Fairbanks, Alaska: A Winter Wonderland

In Alaska Travelgram by scott

Ice Alaska exhibition.

Things to do in Fairbanks in Winter 

Special Correspondent Juno Kim goes down the list of why you should visit the Golden Heart City of Fairbanks, Alaska. Follow along to check off the boxes–and make your plans!

We love Fairbanks, especially in winter. It’s the gateway to the Arctic and you can catch the winter-long northern lights display. The way we travel has changed since the COVID-19 pandemic, and in some way it has provided us more opportunities to visit in-state destinations. We (safely) visited Fairbanks several times over the last couple of years and we have compiled suggested activities for your winter trip to Fairbanks. 

Cozy up in your hotel 

Don’t you love a staycation? Especially during this pandemic, the way we travel has drastically changed. Don’t be discouraged because overseas travel is so complicated or even impossible right now. A short trip in our country’s biggest state will cure your cabin fever! 

Fairbanks has great accommodation options such as the Fountainhead Hotels. Sophie Station and Wedgewood Resort are open year-round. I love these hotels because the rooms are so big it’s like staying at an apartment. There are proper bedrooms, a kitchen and dining area, and a living room. I loved making a cup of hot tea after a night of northern lights hunting or while watching the orange glow of the morning slowly illuminate. 

Drinking tea at my hotel in Fairbanks
Working remotely at Sophie Station Hotel.

Ice Alaska 

Ice Alaska might be the biggest reason to visit Fairbanks in winter. Forget the ordinary ice sculptures you see in weddings. The artistic expression, size, and scope of these ice sculptures are hard to explain without seeing them in person. Ice Alaska is normally a huge international event but it has been downsized the last couple years due to the pandemic. We’re hoping to see international artists return again soon. 

This year’s Ice Alaska exhibition is open this week at the Tanana Valley Fairgrounds.

Make sure to visit the sculptures at night! The lighting really enhances the experience. Your tickets are valid all day, so you can return in the evening if you visited during the day.

Ice Alaska


Museums are a go-to option for extra cold days. When the temperature plummets to -40, it’s a good idea to stay indoors. Although the museums in Fairbanks are so good, I would recommend visiting even on good weather days. There are a few of our favorites: perhaps the most unique museum in Fairbanks: Fairbanks Antique Auto Museum, Museum of the North with their cool new whale skeleton exhibit, and Morris Thompson Cultural and Visitor Center (free of charge).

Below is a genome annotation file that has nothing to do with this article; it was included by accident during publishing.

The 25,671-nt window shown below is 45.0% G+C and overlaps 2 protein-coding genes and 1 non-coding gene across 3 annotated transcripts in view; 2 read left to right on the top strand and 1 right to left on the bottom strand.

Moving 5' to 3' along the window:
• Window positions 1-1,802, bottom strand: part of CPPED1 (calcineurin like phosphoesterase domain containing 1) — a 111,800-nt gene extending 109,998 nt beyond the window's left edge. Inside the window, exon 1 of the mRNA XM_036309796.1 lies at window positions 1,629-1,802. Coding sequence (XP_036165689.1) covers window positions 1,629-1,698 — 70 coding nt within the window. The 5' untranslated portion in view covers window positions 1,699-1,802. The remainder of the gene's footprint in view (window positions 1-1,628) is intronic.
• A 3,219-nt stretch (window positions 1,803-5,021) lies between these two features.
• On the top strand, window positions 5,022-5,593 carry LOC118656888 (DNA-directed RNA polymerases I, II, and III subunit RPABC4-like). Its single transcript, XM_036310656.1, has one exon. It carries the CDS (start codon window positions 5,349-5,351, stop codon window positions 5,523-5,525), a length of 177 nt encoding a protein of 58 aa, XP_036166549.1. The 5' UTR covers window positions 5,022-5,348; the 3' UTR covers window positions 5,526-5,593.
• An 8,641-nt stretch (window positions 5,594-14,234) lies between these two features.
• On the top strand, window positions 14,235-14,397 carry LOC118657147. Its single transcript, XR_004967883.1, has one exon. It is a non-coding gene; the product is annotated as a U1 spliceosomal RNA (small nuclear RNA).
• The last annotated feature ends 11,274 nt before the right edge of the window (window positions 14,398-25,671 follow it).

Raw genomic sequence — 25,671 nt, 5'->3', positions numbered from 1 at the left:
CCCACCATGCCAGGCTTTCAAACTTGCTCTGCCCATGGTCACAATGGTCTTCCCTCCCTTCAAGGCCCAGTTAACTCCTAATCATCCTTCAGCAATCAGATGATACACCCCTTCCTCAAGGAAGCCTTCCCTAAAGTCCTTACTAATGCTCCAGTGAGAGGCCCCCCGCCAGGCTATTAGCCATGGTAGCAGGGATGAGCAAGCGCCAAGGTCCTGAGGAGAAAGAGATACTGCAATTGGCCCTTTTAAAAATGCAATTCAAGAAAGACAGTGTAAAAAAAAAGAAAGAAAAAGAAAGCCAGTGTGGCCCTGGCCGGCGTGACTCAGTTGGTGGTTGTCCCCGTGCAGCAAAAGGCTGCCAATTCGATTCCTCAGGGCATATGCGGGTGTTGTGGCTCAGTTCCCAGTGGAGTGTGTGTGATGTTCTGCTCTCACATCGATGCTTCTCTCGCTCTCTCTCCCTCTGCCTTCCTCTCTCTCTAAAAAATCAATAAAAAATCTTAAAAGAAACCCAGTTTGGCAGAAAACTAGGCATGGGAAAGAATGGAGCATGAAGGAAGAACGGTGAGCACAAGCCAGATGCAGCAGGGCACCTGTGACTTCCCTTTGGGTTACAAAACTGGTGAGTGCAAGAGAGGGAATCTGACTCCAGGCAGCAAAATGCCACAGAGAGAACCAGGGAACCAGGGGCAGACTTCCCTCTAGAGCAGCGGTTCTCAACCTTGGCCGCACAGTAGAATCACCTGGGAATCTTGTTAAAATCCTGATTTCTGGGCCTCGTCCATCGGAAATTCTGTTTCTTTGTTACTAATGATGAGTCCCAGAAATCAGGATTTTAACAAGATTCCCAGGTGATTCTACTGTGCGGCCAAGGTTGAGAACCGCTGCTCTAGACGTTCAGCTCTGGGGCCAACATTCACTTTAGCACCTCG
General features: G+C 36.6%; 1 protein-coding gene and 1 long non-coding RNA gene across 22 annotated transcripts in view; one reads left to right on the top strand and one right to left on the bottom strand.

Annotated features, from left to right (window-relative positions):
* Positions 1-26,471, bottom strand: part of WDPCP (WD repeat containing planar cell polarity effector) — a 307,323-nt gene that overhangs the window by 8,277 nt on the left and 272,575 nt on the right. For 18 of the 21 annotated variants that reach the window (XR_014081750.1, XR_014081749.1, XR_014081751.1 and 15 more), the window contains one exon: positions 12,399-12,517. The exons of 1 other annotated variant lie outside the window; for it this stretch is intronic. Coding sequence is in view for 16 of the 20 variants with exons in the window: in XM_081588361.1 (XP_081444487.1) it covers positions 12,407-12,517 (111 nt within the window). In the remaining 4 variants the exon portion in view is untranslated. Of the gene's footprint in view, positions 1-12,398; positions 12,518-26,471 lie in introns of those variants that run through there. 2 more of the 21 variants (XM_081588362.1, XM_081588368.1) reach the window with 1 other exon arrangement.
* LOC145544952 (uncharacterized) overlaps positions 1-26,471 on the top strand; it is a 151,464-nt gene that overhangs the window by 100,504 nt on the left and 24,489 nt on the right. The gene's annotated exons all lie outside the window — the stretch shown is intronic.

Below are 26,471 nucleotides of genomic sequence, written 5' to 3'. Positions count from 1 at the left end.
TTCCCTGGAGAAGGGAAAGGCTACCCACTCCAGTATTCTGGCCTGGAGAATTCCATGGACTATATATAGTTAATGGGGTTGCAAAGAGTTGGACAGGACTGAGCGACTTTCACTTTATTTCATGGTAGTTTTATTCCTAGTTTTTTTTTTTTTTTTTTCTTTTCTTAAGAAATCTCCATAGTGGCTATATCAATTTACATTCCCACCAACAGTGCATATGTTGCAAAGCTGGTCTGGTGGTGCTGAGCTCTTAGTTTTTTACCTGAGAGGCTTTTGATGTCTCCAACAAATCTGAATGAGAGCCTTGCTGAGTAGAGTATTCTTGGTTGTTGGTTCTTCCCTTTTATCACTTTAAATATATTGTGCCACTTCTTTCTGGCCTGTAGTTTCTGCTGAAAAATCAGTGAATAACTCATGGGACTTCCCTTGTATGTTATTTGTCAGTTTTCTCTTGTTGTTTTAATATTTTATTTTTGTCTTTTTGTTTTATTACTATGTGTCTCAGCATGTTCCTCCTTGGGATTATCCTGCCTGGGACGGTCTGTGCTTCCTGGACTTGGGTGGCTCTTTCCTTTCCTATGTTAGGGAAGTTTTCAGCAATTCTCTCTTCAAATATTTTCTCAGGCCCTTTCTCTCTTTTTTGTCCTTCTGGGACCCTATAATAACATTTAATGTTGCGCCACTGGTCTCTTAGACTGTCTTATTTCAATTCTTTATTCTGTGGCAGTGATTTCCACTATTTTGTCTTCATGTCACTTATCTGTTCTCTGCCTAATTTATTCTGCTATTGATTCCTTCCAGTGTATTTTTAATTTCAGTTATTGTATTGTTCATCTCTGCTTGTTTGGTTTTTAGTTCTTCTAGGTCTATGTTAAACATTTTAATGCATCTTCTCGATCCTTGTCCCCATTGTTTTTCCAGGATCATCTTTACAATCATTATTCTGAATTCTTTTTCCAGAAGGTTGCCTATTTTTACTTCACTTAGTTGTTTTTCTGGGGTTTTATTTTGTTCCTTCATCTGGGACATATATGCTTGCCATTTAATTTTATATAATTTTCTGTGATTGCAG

Fountainhead Antique Auto Museum

Local cafes and eateries 

Who would’ve thought there’s a whole array of international dining choices in the far north city of Fairbanks, Alaska? In between visiting museums, running around to see ice sculptures, shopping local goods, and hunting northern lights, I was busy tasting my way around the different restaurants and cafes in Fairbanks. One of the best bagels in the state, an award-winning tea blender, gluten-free bake goods, and some of the best Thai food in the country are all found in Fairbanks. 

Morning coffee at The Crepery

Winter outdoor activities 

There’s no bad weather if you’re properly prepared. Don’t be afraid to head outside in Fairbanks! The temperature might be too low for you (-40 is, in fact, really cold) but you can layer and bundle up. Because the temperatures are so low and winter is long, the landscape around Fairbanks is magical. The snow-covered downtown, hoarfrost shining like diamonds, the  frozen Chena River, it’s really beautiful. There are many bike trails (and fat tire rentals) in and around town. Hop on a dog sled to feel the history of Alaska. 

Mush, you huskies!
Riding tandem in the dogsled (Photo: Stephen Bugno, the Bohemian Traveler)

Northern Lights 

Of course, northern lights are the jewel of Fairbanks. Bundle up and head outside to catch one of the most wonderful natural phenomena. Fairbanks is located in the interior of Alaska, far away from coastal areas. Weather is one of the most important factors of northern lights viewing and Fairbanks is a good place to try because of potential clear skies. It’s also further north than Anchorage and the Aurora will be visible on nights when it’s too low in Anchorage or other locations south. I was lucky to see the northern lights every visit and I can’t wait to return to see the dancing lights. 

The “dancing lights” of the aurora borealis in Fairbanks.

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